When we see yet another #MeToo headline rush past the floodgates, it’s tempting to speculate, “We are living in crazy times. Why is all this sexual harassment stuff coming out now, so long after the fact?” It’s a question for the ages. Yet to those for whom #MeToo hits home, the answer often feels equally elusive. Time doesn’t always heal—sometimes it buries our memories in scars, and the pain drives us to further build that tissue as protective armor. Many #MeToo survivors have found that drugs and alcohol sing a comforting lullaby of silence. Those substance stupors, unfortunately, put the same survivors back at risk for more sexual harassment. That’s why #MeToo bleeds into substance abuse in a way that creates a devastating symbiotic relationship.
“Drunk Girls Can’t Say No” is Victim Blaming
A predatory smirk seems to always accompany the phrase, “Drunk girls can’t say no!”
Truth rings out of the phrase for all the wrong reasons. Although we often excuse predators because their victims “chose to drink,” reality doesn’t align with excuses. There’s a misconception out there that chronic substance abuse is a problem of bad choices. That if the victims had “taken care of themselves,” they wouldn’t be at risk in the first place. Studies in psychology and decades of addiction treatment, however, point to a different answer. Addiction functions as a disease, not a choice. And that disease’s symptoms worsen from the emotional wreckage of silently carrying the burden of #MeToo.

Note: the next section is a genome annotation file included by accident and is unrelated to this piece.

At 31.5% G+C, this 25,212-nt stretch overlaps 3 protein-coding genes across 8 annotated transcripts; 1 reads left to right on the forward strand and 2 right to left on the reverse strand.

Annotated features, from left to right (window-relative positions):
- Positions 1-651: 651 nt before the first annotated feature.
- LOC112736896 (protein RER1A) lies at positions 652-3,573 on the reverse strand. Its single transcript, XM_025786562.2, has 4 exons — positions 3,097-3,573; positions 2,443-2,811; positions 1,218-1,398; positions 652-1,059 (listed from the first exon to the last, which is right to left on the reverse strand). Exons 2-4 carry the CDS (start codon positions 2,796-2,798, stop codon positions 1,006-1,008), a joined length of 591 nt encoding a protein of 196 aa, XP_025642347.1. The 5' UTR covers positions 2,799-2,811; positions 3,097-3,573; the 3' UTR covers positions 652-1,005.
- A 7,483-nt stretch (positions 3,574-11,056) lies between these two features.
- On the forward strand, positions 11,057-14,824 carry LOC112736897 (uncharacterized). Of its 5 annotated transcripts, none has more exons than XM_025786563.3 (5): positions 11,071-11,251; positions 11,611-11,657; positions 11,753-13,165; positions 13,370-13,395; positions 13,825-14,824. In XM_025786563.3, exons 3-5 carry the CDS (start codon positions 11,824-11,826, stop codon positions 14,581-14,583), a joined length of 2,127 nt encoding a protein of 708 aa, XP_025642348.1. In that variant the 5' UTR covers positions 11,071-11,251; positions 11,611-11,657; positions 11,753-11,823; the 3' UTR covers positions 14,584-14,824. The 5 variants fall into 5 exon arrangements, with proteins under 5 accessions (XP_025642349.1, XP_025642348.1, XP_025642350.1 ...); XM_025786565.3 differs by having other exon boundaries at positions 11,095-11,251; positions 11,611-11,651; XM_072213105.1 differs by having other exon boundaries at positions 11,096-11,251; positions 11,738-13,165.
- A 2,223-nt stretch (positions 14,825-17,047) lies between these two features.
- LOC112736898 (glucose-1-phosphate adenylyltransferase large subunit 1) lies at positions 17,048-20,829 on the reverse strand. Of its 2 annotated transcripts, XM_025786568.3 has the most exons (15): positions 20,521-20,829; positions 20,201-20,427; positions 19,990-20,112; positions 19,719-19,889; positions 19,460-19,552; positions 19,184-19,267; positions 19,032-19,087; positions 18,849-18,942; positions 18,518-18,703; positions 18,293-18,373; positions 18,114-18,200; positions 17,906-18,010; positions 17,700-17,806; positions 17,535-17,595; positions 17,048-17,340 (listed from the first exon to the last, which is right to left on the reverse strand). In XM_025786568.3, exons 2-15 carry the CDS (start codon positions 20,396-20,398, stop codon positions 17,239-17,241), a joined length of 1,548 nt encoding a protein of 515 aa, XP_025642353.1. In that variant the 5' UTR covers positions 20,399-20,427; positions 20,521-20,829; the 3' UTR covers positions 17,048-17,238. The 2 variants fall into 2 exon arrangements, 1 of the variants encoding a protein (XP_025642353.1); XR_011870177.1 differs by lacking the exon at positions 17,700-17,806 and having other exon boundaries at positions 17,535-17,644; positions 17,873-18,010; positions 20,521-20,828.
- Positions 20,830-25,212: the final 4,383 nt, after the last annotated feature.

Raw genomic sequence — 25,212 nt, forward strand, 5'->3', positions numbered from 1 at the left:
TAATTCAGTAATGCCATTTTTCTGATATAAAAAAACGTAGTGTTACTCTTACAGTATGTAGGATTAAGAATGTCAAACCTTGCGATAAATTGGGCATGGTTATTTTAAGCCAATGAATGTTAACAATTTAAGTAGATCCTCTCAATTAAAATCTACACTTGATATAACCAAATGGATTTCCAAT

When #MeToo Instigates Substance Abuse
Not all #MeToo experiences stem from a pre-existing alcohol or drug problem. Statistically speaking, at least half of sexual assaults* do not involve alcohol at all. That speaks nothing to what happens in the wake of assault, though.
In many cases, assault victims become mired in misplaced guilt and shame. It’s an understandable reaction when that person lacks access to therapeutic resources. Instead of processing the events in an emotionally healthy way, they turn to being comfortably numb. They seek answers from their drug of choice. Unfortunately, that repression dams up natural sadness and leads to an eventual avalanche of new problems.